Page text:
Here is a primer for teams and players on how to take advantage of the new rules.

Follow some of these simple tips and your team will be better.

In the ultimate small sample size, baseball did not get off to a smooth start with the speed-up rules when it came to hitters on the first day these were put in place. But again, that is a good thing for teams that are paying attention. Make an adjustment. The other way is not going to work anymore.

In this age in which changes were made to help the hitters, teams hit a collective .186 with runners in scoring position (8-for-43) on Friday and that is counting facing college pitchers for the Red Sox. In the three games played, there were two stolen bases even though it is much easier to steal a base. One of those stolen bases came against the college team, so that doesn’t count. This tells me that the metricians in charge are already scared of someone pulling a hammy – instead of working their way to being comfortable with sprinting to steal bases so you don’t pull a hammy in the process.

Hitters, let’s start at the beginning.

The first thing to do is get batting gloves that fit snugly. This may sound simple, and it is simple; so simple that whenever Tony Gwynn, eight-time batting champ, gave a talk to young hitters, the first thing he would say is this, snug gloves, and I just double-checked this with a video Tony made years ago.

Tony, of course, is no longer with us, but he is offering incredible advice in this video: “How to Improve Your Hitting with Baseball Pro Tony Gwynn.’’ Find it, watch it, have your kids watch it; you will not be disappointed – again, AMBS is here to help.

“The first part we are going to talk about is batting gloves,’’ Gwynn says on the video. “You want to get a pair of batting gloves that doesn’t have wrinkles, doesn’t wrinkle. It’s very important that they fit snugly and the snugger they fit, the better you are. If you get wrinkles in them, you get blisters. As a hitter, that is the last thing you want.’’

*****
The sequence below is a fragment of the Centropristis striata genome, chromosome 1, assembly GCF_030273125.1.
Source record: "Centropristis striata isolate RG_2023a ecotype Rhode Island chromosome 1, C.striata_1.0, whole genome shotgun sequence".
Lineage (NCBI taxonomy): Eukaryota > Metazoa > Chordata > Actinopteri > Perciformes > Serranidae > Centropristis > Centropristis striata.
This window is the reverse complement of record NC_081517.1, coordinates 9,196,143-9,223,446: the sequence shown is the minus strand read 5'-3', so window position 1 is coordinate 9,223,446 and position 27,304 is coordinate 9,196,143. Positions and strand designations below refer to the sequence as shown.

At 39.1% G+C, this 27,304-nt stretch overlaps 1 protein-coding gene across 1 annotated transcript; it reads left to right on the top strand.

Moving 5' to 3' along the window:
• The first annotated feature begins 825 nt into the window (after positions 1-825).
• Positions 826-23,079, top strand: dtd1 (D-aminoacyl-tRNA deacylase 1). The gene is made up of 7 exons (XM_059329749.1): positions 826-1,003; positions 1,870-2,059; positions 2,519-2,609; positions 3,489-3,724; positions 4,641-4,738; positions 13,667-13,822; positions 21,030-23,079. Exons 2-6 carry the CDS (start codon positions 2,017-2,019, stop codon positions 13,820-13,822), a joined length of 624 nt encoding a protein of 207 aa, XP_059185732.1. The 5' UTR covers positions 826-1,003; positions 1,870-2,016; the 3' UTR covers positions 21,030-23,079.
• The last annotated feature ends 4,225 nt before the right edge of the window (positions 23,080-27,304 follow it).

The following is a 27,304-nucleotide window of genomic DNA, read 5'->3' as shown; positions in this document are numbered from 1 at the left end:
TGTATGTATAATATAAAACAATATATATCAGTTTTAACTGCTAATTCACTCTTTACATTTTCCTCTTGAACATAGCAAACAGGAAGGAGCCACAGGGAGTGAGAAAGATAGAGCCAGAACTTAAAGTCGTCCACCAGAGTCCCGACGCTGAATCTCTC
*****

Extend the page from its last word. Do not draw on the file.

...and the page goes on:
Pitch Clock

A shot of an Official Rawlings baseball on the field with a pitch clock in the background as new rule changes are demonstrated to assembled media during the On-Field Rules Demonstration at TD Ballpark on Wednesday, February 15, 2023 in Dunedin, Florida. (Photo by Mike Carlson/MLB Photos via Getty Images)

This is stuff Nerds don’t know. This is real baseball. Snug batting gloves. You don’t have the Nomar Luxury to tug at your gloves all the time anymore. No more Nomar.

It’s simple but important.

Nothing worse than watching a batter step out of the box, readjusting his gloves as he gets his mind “right.’’ When you see that as a fan it’s a subliminal command: “You have time before the hitter is ready to hit, look at your phone.’’

For fun, watch how many people behind home plate in the most expensive seats do not watch the game but are looking down at their phones.

I saw a guy in the first row at the Padres game Friday in Peoria looking down at his phone the entire time Manny Machado was being hit with the first “time strike’’ in the history of the game. You missed history, dude, but you were able to check your phone, which hadn’t been checked in maybe 10 seconds and we all got a good look at your new Padres cap.

I’m being facetious when I say history, of course – it’s amazing what passes for history these days (in life too, not just sports, but you get the point). As a fan, you have to pay attention. As a player, you have to pay attention. Get your batting gloves right in the on-deck circle.